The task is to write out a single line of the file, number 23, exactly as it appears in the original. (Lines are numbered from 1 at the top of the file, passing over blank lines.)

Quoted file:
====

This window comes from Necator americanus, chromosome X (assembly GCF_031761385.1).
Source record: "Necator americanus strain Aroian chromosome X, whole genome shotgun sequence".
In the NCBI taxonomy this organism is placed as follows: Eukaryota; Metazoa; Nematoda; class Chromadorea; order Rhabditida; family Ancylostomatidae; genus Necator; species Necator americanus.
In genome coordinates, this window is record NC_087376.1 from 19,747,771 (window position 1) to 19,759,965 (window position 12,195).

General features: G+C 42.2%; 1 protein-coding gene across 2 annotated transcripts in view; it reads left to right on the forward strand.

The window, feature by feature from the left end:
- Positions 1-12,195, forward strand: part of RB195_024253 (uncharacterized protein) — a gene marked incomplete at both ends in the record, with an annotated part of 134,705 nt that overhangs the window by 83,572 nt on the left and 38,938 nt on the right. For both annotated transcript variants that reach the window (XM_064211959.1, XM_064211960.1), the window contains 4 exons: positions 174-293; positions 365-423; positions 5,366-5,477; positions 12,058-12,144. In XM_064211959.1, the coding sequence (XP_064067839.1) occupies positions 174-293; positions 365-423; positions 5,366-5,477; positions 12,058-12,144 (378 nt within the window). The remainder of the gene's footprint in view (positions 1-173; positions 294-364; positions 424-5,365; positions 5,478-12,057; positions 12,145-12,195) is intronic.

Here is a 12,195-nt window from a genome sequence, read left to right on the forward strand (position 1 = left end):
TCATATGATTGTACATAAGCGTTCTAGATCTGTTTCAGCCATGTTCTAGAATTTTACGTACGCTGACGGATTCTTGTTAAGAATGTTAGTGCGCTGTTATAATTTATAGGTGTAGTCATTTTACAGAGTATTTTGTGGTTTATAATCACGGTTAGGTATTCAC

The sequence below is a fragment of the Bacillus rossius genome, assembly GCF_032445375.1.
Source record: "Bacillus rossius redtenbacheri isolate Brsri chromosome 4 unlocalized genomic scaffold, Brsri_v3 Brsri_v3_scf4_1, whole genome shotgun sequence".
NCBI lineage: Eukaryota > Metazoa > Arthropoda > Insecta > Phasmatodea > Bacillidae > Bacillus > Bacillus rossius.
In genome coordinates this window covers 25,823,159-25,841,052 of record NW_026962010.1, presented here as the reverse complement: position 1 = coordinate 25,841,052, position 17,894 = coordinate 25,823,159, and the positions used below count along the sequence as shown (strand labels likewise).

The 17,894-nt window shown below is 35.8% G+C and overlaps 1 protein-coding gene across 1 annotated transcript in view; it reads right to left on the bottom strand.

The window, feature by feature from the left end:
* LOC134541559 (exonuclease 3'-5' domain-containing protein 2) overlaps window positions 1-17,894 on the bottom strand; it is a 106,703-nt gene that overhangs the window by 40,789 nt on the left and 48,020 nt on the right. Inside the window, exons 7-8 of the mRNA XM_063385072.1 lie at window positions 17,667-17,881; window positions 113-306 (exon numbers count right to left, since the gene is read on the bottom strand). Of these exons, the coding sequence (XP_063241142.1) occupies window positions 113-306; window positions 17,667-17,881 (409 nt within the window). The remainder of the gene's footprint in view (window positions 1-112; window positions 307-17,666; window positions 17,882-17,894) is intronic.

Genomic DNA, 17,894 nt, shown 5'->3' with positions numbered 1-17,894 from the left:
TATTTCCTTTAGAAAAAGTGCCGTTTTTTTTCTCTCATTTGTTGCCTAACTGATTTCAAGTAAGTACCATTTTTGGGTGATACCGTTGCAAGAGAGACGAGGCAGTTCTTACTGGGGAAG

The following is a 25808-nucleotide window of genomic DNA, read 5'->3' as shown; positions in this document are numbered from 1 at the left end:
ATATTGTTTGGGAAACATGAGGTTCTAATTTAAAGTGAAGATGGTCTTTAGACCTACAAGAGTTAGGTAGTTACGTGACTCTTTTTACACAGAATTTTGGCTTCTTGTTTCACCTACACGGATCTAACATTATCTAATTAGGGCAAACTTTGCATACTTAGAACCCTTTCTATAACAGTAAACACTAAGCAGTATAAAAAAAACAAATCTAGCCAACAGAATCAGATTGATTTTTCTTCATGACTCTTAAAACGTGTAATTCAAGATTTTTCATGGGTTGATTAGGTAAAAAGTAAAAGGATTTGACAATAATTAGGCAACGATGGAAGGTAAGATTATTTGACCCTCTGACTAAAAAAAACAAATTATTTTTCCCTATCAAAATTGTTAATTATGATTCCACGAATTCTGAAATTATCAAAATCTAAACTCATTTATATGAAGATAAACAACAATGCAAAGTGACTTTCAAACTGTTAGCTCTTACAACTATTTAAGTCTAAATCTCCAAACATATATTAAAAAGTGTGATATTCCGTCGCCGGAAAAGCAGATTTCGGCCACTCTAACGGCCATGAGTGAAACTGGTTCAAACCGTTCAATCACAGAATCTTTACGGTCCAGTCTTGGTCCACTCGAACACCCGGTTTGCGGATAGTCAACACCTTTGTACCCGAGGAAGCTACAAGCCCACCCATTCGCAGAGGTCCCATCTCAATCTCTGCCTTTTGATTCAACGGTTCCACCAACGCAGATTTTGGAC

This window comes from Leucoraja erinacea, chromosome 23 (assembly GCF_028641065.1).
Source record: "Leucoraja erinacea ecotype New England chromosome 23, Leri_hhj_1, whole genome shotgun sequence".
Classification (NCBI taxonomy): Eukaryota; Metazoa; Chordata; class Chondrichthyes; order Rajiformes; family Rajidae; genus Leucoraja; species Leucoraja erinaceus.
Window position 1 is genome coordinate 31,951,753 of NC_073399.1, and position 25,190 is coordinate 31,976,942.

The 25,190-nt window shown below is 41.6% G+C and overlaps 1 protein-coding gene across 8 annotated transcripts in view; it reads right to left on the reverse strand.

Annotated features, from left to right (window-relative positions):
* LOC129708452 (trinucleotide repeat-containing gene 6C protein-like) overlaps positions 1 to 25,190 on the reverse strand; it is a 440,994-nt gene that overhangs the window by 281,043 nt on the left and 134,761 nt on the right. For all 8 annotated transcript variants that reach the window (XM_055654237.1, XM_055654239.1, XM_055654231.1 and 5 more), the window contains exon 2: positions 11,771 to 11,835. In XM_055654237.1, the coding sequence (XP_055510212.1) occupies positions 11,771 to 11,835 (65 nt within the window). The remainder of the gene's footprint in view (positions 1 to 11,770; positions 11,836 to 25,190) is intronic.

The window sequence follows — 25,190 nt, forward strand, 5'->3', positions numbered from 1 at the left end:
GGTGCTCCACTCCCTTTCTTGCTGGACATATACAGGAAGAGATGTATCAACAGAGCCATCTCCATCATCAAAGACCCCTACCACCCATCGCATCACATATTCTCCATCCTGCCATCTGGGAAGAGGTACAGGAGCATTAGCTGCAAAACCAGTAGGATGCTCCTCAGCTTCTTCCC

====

Classification (NCBI taxonomy): Eukaryota; Metazoa; Chordata; class Chondrichthyes; order Rajiformes; family Rajidae; genus Leucoraja; species Leucoraja erinaceus.